Documentary, directed by Charlie Ebersol and featuring Dick Ebersol and Vince McMahon, to debut on February 2 at 9 p.m. ET; World Premiere to Take Place at DOC NYC Tomorrow
Three days before Super Bowl LI, ESPN Films will premiere the 30 for 30 documentary “This Was the XFL,” directed by Charlie Ebersol, chronicling the short-lived, ill-fated pro football league. The documentary, airing on February 2 at 9 p.m. ET on ESPN, tells the story in fascinating, candid, and often rollicking fashion featuring fellow television legends and close friends – Dick Ebersol and Vince McMahon.
A bold challenge, a fearless experiment and ultimately, a spectacular failure. In 2001, sports entertainment titans Ebersol and McMahon launched the XFL. It was hardly the first time a league had tried to compete with the NFL, but the brash audacity of the bid, combined with the personalities and charisma of Ebersol and McMahon and the marketing behemoths of their respective companies — NBC and WWE — captured headlines and a sense of undeniable anticipation about what was to come.
Bringing together a cast of characters ranging from the boardrooms of General Electric to the practice fields of Las Vegas, “This Was the XFL” is the tale of — yes — all that went wrong, but also, how the XFL ended up influencing the way professional team sports are broadcast today. And at the center of it all – a decades long friendship between one of the most significant television executives in media history and the one-of-a-kind WWE impresario. This film will explore how Ebersol and McMahon brought the XFL to life, and why they had to let it go.
“I grew up on the sidelines watching my father and Vince enjoy incredible success with just about everything they touched, and then, along came the XFL,” said director Charlie Ebersol. “I saw them take bold creative risks, face unparalleled success and failure with dignity, but most importantly they maintained and celebrated a friendship where most would have cut and run. I learned more about integrity and character in those 18 months than just about any other time in my life, so when ESPN Films asked if I wanted to tell the story of the XFL, I jumped at the opportunity because I knew that the real story was that of an unbreakable friendship.”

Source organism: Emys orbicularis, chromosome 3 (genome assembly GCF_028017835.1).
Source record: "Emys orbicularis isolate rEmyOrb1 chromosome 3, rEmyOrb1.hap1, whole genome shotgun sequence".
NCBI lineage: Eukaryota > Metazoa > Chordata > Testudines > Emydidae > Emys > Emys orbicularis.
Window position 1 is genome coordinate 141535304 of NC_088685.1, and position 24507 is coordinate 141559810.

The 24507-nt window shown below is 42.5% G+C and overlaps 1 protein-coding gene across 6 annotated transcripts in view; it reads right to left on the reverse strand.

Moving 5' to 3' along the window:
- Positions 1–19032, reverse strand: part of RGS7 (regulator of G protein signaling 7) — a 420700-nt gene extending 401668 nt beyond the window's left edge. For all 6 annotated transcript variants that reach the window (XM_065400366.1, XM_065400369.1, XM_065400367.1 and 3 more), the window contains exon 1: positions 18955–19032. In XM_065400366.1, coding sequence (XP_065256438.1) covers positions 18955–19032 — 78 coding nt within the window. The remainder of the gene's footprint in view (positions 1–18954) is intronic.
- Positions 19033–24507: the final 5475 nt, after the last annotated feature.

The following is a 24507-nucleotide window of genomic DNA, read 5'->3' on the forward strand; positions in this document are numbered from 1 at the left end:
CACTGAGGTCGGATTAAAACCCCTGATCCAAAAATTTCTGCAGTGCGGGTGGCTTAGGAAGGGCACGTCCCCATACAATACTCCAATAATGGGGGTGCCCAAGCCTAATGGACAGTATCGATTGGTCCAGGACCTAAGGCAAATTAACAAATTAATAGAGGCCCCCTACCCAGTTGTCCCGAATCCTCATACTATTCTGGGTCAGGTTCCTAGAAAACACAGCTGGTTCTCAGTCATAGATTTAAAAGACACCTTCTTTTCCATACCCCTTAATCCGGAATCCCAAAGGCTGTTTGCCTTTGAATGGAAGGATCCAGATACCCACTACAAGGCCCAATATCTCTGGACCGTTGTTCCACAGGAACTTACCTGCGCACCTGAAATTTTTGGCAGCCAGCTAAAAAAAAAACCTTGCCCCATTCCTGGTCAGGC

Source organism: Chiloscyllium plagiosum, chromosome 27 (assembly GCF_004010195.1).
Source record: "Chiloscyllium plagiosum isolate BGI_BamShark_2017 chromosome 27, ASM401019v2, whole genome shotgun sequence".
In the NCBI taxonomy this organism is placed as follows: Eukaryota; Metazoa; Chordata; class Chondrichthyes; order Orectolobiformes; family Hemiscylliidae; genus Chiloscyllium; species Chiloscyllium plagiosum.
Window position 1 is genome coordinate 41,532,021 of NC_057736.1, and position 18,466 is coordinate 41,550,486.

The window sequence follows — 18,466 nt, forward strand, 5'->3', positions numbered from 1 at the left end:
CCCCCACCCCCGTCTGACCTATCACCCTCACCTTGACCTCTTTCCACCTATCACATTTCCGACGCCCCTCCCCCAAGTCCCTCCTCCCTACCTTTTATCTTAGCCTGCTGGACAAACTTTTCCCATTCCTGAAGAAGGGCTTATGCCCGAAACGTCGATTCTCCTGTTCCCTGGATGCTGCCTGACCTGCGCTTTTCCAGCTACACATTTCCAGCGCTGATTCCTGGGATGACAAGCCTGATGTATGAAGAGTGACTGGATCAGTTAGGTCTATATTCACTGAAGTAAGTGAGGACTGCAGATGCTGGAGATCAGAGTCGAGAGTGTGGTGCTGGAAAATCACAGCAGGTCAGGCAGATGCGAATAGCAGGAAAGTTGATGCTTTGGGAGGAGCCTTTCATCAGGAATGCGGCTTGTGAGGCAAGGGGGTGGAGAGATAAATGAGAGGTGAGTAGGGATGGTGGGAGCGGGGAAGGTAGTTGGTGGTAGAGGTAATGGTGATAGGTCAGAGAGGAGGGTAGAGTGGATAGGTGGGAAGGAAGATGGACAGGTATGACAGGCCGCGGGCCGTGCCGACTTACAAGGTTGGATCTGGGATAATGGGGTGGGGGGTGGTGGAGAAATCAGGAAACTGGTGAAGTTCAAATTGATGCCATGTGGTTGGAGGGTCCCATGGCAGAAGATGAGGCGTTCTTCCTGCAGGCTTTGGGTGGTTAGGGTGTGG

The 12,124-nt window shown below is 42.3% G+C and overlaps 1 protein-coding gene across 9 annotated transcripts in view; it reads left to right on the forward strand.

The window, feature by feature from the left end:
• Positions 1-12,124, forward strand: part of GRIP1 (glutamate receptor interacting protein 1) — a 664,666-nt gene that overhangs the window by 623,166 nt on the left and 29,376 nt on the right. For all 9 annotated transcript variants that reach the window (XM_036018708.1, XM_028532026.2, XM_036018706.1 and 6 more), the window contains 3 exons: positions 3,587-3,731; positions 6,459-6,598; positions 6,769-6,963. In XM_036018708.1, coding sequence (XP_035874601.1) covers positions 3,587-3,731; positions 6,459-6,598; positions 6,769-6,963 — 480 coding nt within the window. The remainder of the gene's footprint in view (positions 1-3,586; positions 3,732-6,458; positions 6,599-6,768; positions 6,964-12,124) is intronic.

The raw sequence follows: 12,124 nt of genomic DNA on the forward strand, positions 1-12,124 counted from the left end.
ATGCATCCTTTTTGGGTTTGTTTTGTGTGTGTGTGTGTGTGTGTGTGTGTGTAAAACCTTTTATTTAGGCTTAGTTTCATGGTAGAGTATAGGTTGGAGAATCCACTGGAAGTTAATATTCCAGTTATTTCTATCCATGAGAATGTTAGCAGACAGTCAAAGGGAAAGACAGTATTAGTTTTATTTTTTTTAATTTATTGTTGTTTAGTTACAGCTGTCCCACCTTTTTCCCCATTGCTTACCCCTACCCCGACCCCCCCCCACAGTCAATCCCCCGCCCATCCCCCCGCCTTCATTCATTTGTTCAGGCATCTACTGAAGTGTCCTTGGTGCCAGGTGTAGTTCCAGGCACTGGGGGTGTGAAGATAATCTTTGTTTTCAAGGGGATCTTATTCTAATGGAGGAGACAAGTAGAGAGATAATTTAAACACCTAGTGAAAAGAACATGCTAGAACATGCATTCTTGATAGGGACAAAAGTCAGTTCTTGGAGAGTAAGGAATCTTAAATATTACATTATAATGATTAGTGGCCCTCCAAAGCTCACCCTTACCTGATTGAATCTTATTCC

John Dahl, Vice President and Executive Producer, ESPN Films said: “We felt that the colorful personalities and storylines featured throughout the rise and fall of the XFL deserved a more detailed examination, and as Dick Ebersol’s son, Charlie provided a personal understanding of it all. The XFL was a gamble, and even though the league didn’t ultimately succeed, we think audiences will really enjoy this tale of risk and ambition.”
“This Was the XFL” will have its world premiere tomorrow at the DOC NYC film festival in Manhattan. Additional details and ticket information can be found here: http://www.docnyc.net/film/this-was-the-xfl/
The next 30 for 30 film scheduled to debut on ESPN is “Catholics vs. Convicts,” immediately following the Heisman Trophy presentation on Saturday evening, Dec. 10. Directed by Patrick Creadon, the film explores the 1988 college football game between Notre Dame and the University of Miami that sparked far more than just a controversial t-shirt.
Both of these films (plus exclusive bonus features) will be available for streaming on WatchESPN immediately following their premieres.
About ESPN Films
ESPN Films has been an industry leader in documentary filmmaking since its inception in March 2008, producing more than 100 documentaries that have showcased some of the most compelling stories in sports. The high quality of storytelling, highlighted by the Peabody and Emmy-Award winning 30 for 30 series and the documentary event “O.J.: Made in America,” has led to record viewership as well as multiple honors and film festival appearances. Additional projects from ESPN Films over the years have included 30 for 30 Shorts, Nine for IX and the SEC Storied series.
Jay Jay Nesheim: 646-547-5839, [email protected] (@JayJayN_ESPN)
Jennifer Cingari: 646-547-5840, [email protected] (@JCingari)